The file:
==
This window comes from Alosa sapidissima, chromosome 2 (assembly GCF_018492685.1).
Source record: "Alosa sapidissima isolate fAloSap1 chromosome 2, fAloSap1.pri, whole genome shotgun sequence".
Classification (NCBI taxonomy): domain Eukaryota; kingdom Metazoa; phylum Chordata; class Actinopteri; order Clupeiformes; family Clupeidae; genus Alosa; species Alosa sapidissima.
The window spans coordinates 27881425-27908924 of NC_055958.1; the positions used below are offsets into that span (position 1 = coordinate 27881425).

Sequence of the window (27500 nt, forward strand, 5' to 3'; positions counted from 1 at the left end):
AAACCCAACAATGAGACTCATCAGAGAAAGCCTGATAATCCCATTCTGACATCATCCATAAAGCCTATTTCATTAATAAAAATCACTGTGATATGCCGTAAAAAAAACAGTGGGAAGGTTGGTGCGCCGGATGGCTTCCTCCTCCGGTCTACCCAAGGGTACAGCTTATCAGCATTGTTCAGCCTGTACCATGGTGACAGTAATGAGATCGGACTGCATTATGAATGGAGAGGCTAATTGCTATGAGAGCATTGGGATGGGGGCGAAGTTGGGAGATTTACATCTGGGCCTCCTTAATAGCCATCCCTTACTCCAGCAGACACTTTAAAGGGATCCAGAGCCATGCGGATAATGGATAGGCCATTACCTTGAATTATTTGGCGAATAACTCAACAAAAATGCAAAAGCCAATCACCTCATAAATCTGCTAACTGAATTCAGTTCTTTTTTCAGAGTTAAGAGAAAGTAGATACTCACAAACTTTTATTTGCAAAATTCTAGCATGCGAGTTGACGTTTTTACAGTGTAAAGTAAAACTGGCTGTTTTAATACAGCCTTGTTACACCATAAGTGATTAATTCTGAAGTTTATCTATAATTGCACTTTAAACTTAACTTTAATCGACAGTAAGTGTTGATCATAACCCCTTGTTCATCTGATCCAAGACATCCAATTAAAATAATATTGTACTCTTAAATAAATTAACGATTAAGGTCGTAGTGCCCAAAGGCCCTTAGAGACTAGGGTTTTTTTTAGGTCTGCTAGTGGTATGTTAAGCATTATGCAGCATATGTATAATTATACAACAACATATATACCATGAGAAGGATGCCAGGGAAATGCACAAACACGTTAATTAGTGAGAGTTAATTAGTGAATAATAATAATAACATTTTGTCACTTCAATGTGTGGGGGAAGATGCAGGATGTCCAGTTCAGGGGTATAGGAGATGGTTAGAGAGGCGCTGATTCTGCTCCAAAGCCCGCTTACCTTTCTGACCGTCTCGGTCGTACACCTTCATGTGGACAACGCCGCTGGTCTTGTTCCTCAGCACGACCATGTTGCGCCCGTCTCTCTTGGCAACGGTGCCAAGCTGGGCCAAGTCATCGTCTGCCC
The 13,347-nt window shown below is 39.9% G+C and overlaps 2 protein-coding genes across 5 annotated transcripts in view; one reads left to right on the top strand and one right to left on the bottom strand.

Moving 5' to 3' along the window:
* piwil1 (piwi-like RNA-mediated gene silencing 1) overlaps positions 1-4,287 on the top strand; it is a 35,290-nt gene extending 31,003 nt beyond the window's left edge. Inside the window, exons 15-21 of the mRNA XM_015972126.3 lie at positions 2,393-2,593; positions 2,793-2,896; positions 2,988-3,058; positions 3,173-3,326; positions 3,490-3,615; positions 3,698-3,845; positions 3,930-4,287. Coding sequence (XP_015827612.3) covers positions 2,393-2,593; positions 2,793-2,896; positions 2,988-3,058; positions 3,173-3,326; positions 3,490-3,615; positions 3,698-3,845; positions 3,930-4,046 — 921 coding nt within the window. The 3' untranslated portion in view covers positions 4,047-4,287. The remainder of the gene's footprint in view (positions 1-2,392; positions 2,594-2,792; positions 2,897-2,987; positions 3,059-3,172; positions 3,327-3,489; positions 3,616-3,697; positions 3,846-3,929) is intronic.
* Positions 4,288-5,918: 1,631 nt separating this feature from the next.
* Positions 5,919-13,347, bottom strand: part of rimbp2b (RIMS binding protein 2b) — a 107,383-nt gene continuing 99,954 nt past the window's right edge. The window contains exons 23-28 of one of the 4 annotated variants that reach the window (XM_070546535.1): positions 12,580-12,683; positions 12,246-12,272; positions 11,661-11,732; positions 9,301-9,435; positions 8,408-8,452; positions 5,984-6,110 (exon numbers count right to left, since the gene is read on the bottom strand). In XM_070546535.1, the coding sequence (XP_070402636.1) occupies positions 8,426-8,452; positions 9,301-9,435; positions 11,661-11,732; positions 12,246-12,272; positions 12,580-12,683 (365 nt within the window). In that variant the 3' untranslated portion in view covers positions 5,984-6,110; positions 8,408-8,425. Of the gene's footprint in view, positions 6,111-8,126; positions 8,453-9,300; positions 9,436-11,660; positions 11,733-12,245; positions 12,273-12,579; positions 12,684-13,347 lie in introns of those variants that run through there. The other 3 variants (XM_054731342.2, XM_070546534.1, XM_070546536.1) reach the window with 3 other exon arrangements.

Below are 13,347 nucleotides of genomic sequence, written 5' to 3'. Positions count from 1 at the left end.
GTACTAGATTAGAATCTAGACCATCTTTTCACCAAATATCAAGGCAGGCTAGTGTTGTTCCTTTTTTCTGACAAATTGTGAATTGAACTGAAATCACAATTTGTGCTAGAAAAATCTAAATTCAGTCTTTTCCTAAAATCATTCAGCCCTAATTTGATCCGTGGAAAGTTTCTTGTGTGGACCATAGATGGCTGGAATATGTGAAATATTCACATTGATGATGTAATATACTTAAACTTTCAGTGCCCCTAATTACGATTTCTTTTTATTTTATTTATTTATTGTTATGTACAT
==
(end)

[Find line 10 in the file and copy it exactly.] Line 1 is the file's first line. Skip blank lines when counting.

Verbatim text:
* Positions 4,288-5,918: 1,631 nt separating this feature from the next.